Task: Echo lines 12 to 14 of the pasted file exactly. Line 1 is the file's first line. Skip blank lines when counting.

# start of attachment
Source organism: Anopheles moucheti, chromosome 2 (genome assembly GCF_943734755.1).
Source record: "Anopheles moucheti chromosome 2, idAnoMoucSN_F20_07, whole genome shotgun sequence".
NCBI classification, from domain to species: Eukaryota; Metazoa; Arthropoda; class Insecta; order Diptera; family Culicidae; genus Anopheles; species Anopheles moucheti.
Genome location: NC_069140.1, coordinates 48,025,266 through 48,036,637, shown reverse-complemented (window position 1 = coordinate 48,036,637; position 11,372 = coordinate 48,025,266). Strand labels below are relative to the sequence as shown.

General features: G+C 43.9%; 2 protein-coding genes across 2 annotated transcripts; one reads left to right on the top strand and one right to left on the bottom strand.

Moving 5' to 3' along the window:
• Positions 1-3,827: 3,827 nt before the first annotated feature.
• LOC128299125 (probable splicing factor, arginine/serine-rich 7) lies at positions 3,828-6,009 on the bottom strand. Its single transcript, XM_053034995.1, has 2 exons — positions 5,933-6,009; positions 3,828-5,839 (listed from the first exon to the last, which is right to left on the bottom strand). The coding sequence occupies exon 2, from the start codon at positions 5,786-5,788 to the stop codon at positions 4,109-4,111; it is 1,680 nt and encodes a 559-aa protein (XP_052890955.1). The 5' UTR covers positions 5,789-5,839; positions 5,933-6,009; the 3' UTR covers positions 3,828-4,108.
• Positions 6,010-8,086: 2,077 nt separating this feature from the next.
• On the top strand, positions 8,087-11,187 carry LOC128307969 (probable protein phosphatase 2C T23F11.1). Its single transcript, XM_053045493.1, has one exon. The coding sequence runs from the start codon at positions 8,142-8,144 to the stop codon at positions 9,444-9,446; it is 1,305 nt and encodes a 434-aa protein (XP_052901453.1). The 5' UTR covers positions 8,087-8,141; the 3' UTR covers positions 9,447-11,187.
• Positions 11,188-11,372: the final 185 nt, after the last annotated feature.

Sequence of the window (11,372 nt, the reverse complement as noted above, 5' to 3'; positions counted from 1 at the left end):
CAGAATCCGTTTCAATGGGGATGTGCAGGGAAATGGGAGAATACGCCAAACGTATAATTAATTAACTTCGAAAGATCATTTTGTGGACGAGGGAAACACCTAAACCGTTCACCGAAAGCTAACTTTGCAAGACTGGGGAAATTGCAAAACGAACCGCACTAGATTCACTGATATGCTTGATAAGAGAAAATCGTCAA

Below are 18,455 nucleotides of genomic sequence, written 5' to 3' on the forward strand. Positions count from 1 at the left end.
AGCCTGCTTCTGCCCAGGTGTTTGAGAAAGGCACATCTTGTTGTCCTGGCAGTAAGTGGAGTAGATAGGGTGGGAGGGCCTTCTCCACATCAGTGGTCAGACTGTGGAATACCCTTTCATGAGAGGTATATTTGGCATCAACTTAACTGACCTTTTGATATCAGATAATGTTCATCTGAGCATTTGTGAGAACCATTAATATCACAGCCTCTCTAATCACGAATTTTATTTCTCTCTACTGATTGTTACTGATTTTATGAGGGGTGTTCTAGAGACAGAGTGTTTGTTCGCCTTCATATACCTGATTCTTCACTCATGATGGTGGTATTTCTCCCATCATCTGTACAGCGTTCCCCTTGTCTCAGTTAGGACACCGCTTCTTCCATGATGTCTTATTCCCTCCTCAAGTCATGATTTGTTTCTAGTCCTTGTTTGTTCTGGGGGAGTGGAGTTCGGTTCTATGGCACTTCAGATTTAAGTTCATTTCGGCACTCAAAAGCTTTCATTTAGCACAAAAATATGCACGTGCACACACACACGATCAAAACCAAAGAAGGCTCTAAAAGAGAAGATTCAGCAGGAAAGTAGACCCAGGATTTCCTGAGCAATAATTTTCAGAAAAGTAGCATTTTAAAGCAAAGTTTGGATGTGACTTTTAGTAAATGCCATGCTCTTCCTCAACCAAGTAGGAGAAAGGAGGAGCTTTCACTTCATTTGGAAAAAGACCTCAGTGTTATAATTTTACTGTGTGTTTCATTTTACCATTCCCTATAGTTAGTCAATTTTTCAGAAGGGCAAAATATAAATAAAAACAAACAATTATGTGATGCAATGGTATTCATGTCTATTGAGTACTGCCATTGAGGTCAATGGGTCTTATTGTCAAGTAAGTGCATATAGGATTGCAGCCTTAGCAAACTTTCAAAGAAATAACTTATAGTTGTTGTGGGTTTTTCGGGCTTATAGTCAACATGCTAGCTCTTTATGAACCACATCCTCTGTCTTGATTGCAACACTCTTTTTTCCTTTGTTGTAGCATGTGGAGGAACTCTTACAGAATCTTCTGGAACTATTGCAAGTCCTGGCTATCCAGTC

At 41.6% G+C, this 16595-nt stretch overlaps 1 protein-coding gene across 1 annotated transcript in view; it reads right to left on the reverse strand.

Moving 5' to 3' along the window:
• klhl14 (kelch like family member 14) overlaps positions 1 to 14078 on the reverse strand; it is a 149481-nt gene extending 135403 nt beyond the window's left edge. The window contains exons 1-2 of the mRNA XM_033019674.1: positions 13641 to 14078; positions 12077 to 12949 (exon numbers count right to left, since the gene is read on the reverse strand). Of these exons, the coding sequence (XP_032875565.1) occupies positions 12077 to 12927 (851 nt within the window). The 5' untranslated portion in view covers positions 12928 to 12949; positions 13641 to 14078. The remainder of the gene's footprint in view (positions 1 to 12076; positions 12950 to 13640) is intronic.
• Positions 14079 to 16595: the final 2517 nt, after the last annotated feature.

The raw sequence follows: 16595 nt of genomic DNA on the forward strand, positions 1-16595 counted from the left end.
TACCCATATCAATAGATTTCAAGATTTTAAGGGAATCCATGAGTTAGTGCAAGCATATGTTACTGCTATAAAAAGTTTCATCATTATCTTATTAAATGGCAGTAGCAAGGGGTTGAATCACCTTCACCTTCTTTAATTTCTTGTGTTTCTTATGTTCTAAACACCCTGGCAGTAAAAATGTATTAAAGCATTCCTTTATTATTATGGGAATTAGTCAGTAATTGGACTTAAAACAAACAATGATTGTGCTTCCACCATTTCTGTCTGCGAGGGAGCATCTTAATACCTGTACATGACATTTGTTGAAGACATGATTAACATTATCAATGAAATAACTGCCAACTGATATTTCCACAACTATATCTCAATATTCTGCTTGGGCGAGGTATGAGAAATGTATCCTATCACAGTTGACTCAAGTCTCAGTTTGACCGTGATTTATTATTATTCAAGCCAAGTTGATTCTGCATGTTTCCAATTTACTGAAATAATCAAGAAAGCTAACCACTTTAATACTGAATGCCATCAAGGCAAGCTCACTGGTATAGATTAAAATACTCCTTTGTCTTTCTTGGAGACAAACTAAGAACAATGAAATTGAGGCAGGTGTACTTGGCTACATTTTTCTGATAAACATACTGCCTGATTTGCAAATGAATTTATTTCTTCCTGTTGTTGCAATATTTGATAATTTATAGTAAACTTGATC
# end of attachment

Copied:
Sequence of the window (11,372 nt, the reverse complement as noted above, 5' to 3'; positions counted from 1 at the left end):
CAGAATCCGTTTCAATGGGGATGTGCAGGGAAATGGGAGAATACGCCAAACGTATAATTAATTAACTTCGAAAGATCATTTTGTGGACGAGGGAAACACCTAAACCGTTCACCGAAAGCTAACTTTGCAAGACTGGGGAAATTGCAAAACGAACCGCACTAGATTCACTGATATGCTTGATAAGAGAAAATCGTCAA

Below are 18,455 nucleotides of genomic sequence, written 5' to 3' on the forward strand. Positions count from 1 at the left end.